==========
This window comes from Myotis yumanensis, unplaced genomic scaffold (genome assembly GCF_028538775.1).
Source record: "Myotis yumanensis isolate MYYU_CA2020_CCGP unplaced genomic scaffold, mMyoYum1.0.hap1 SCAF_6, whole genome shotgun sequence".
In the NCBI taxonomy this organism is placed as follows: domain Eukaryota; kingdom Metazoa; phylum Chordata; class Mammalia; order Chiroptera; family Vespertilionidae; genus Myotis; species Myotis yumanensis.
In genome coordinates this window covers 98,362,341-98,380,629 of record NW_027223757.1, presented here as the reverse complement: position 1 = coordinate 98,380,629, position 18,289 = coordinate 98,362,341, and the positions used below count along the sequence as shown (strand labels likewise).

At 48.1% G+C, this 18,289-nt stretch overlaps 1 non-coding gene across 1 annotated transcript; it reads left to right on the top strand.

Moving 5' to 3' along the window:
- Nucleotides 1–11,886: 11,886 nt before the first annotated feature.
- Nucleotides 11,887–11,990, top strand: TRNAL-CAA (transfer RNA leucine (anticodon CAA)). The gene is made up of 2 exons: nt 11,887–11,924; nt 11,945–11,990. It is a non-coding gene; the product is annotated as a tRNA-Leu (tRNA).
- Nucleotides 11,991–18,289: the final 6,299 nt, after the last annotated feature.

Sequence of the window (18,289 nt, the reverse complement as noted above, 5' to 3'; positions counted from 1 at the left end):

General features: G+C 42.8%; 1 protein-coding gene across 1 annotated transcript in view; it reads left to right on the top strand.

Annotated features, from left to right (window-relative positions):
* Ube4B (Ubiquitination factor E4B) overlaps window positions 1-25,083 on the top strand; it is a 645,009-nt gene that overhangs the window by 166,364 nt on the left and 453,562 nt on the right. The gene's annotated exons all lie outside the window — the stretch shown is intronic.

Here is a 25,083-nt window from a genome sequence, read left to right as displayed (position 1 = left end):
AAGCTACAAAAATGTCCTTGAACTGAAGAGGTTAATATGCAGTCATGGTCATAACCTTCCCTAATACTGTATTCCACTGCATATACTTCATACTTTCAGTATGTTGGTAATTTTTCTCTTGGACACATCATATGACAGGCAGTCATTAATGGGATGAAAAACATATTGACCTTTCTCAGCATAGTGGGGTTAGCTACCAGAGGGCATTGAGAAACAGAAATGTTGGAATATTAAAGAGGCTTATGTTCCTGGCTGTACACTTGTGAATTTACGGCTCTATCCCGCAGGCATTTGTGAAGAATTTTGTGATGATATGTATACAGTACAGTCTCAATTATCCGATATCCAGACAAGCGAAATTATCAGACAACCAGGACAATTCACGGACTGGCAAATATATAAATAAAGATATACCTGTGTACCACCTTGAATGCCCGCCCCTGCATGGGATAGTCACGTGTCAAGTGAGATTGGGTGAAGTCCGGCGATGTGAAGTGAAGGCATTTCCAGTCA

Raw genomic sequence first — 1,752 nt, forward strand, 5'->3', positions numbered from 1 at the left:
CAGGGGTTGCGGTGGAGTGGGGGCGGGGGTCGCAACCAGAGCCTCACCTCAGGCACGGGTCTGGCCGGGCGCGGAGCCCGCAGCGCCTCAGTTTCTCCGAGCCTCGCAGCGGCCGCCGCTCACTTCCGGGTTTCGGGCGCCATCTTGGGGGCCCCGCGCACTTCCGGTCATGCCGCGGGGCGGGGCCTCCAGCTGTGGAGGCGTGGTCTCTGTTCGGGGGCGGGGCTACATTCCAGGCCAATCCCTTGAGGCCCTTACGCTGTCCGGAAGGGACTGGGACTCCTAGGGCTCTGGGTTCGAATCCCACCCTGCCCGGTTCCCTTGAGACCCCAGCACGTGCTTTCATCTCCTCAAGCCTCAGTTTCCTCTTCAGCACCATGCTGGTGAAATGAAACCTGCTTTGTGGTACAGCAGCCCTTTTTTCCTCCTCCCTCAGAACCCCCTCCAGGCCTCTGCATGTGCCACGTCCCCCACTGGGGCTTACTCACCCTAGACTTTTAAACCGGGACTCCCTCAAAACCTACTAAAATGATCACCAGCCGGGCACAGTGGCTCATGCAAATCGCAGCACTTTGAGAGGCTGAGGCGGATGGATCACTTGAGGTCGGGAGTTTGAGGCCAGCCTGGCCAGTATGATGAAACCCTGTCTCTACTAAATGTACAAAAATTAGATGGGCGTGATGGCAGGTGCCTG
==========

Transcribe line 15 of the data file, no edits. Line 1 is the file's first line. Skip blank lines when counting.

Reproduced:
AAGCTACAAAAATGTCCTTGAACTGAAGAGGTTAATATGCAGTCATGGTCATAACCTTCCCTAATACTGTATTCCACTGCATATACTTCATACTTTCAGTATGTTGGTAATTTTTCTCTTGGACACATCATATGACAGGCAGTCATTAATGGGATGAAAAACATATTGACCTTTCTCAGCATAGTGGGGTTAGCTACCAGAGGGCATTGAGAAACAGAAATGTTGGAATATTAAAGAGGCTTATGTTCCTGGCTGTACACTTGTGAATTTACGGCTCTATCCCGCAGGCATTTGTGAAGAATTTTGTGATGATATGTATACAGTACAGTCTCAATTATCCGATATCCAGACAAGCGAAATTATCAGACAACCAGGACAATTCACGGACTGGCAAATATATAAATAAAGATATACCTGTGTACCACCTTGAATGCCCGCCCCTGCATGGGATAGTCACGTGTCAAGTGAGATTGGGTGAAGTCCGGCGATGTGAAGTGAAGGCATTTCCAGTCA